Kalguksu is an everyday favorite for many Koreans for its simplicity, frugality, and ability to keep consumers full. Literally meaning “knife-cut noodles”, sheets of flour-based noodles are rolled out and cut to make the plump noodle dish which are cooked in stock.
The most popular and well-known soup stock for kalguksu is one that is seafood-based and usually made from dried fishes, clams (a popular variety is manila clams or “bajirak”), radish, and other common and inexpensive ingredients to maximize flavor and volume. It is, in essence, an everyday commoner dish but a second variety of kalguksu exists in which the traditional main consumers were the yangban, or those from the wealthy and elite class. And in Seoul, the restaurant I’m introducing you today is one of the most famed in the capital for this other variety of kalguksu.
Jeongdong Guksi is located in the charming Jeongdong district of Seoul, just to the west of City Hall and where Deoksugung Palace, the Seoul Museum of Art, Jeongdong Theater, and various other important historic and beautiful buildings are located. A simple sign at the entrance leading to the basement of the building housing Jeongdong Guksi could clearly be passed by anyone in the neighborhood. But the staircase walls inside plastered with celebrity autographs and newspaper clippings reflects the pedigree and popularity of the restaurant (as does the wait lines at times).
The draw, as the restaurant’s name implies (“guksi” is a dialect word for “guksu”, meaning noodles) is the kalguksu here which has no seafood in it but is made purely from beef stock. This other variety of beef-based kalguksu was traditionally mostly consumed by the upper-class of Korea’s society as beef itself was (and still remains) an expensive ingredient in mountainous Korea. The Andong region, in Gyeongsangbukdo of southeast Korea, used to be the home for a large community of the upper class which is perhaps why the beef-based kalguksu is often referred today as “Andong guksi” or “Andong guksu”.
Under this same tradition, Jeongdong Guksi makes an enormous vat of their popular beef broth every day in which they throw in bones from Korean beef (hanwoo) with other ingredients to simmer and boil for over 10 hours until a milky-white and rich broth is created. This serves as the important backdrop to their three main dishes of noodles, dumpling soup, and spicy beef soup (gukbap).
Jeongdong Guksi’s interior is simple with mostly sit-down tables. The menu is also not much more astounding. The Jeongdong kalguksu and manduguk are both 8K, and are the main stars of the restaurant as a whole. Another popular favorite is the Andong gukbap which is a hearty beef-based soup with a slew of beef and vegetables in a slightly spicy and savory broth and served with rice (9K). A plate of their handmade dumplings is 6K while, in the summer seasons, they serve a special black bean and buckwheat-based konguksu (8K). Additional servings of rice bowls are 1K each.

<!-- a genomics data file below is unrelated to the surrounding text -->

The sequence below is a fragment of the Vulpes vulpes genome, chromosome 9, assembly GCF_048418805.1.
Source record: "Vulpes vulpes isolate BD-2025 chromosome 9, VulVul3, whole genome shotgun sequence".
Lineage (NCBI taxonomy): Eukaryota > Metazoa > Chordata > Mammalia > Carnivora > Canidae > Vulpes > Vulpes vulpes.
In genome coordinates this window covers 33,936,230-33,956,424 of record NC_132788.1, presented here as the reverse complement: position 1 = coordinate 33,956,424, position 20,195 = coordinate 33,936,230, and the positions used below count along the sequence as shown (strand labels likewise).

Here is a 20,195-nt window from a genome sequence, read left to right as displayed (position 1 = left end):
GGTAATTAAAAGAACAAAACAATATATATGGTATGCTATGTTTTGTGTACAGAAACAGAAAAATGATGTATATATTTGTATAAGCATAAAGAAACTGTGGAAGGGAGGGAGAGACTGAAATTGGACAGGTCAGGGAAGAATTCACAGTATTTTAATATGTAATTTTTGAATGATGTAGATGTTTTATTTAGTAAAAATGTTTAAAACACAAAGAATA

Also on the menu are a few dishes meant to be enjoyed with drinks (anju). These include the jeon assortment which can be ordered in full (29K) or half servings (14K), bossam (29K), sooyook (33K for large, 22 for medium), etc. Standards of soju, makgeoli, and the likes are all on the menu for 3-6K a bottle.
The restaurant prides itself on using Korean-sourced ingredients. Their sign shares how their beef, pork, rice, lettuce, and such are all from Korea.
Sides are quite simple at regular kimchi and kkakdugi. Both are crisp, fermented just enough with the right level of pungency and spiciness. It is a bit bolder in taste, perhaps to match the depth of the rich soup stock and there are even folks who purchase the kimchi here for their own consumption because they are such fans.
The Jeongdong kalguksu comes in a large bowl in which noodles, meat, chopped green onions swim together in the beef broth. The hand cut noodles are plump and with just the right amount of bite to hold its own against the deep soup. Having extracted all the goodness from the bones and marrows of the beef bones, this is lip-smacking stuff that’s sure to put some oomph in your stomach and bones.
I have to say though that my preference over the kalguksu here is the manduguk (dumpling soup). The dumplings here are made fresh in-house everyday where the wrappers are filled with minced meat, diced onions, and other fragrant ingredients. They’re lovely on their own but especially more so when eaten with the soup. Take a dumpling, cut it in half, place on soup with a bit of soup underneath and top with a piece of kimchi to really get that harmony in flavor and texture down.
Which goes to say that the big draw and thing that brings everything together here is that laboriously prepared stock. Stock is life in Korean cuisine and, when paired with fresh and well-prepped ingredients, what you have is solid, down-to-earth, homely Korean food that’s hard not to like.
Rating: 3.5 out of 4 stars
Jeongdong Guksi labors hard to make good, solid food. 8K may sound like a lot for a bowl of noodles or soup but when taken into account the tedious and meticulous work that goes into making everything from the stock to dumplings and using Korean-sourced ingredients, this is homely food which anyone- yangban or not- can enjoy.
서울특별시 중구 정동길 5 정동경향갤
5, Jeongdong-gil, Jung-gu, Seoul, Korea
Come out of exit five of Seodaemun station and walk straight for about 250 meters. Turn right on Jeongdong-gil and walk about 50 meters until you see the entrance on your left.
Their website lists that it's possible but I haven't seen a lot. You may want to call and ask.
All standard Korean liquors available.
Jeongdong Guksi is closed only on holidays.
Their menu, including soups, can be ordered for take out which are expertly stored. Their kimchi also has enough fans that people order it.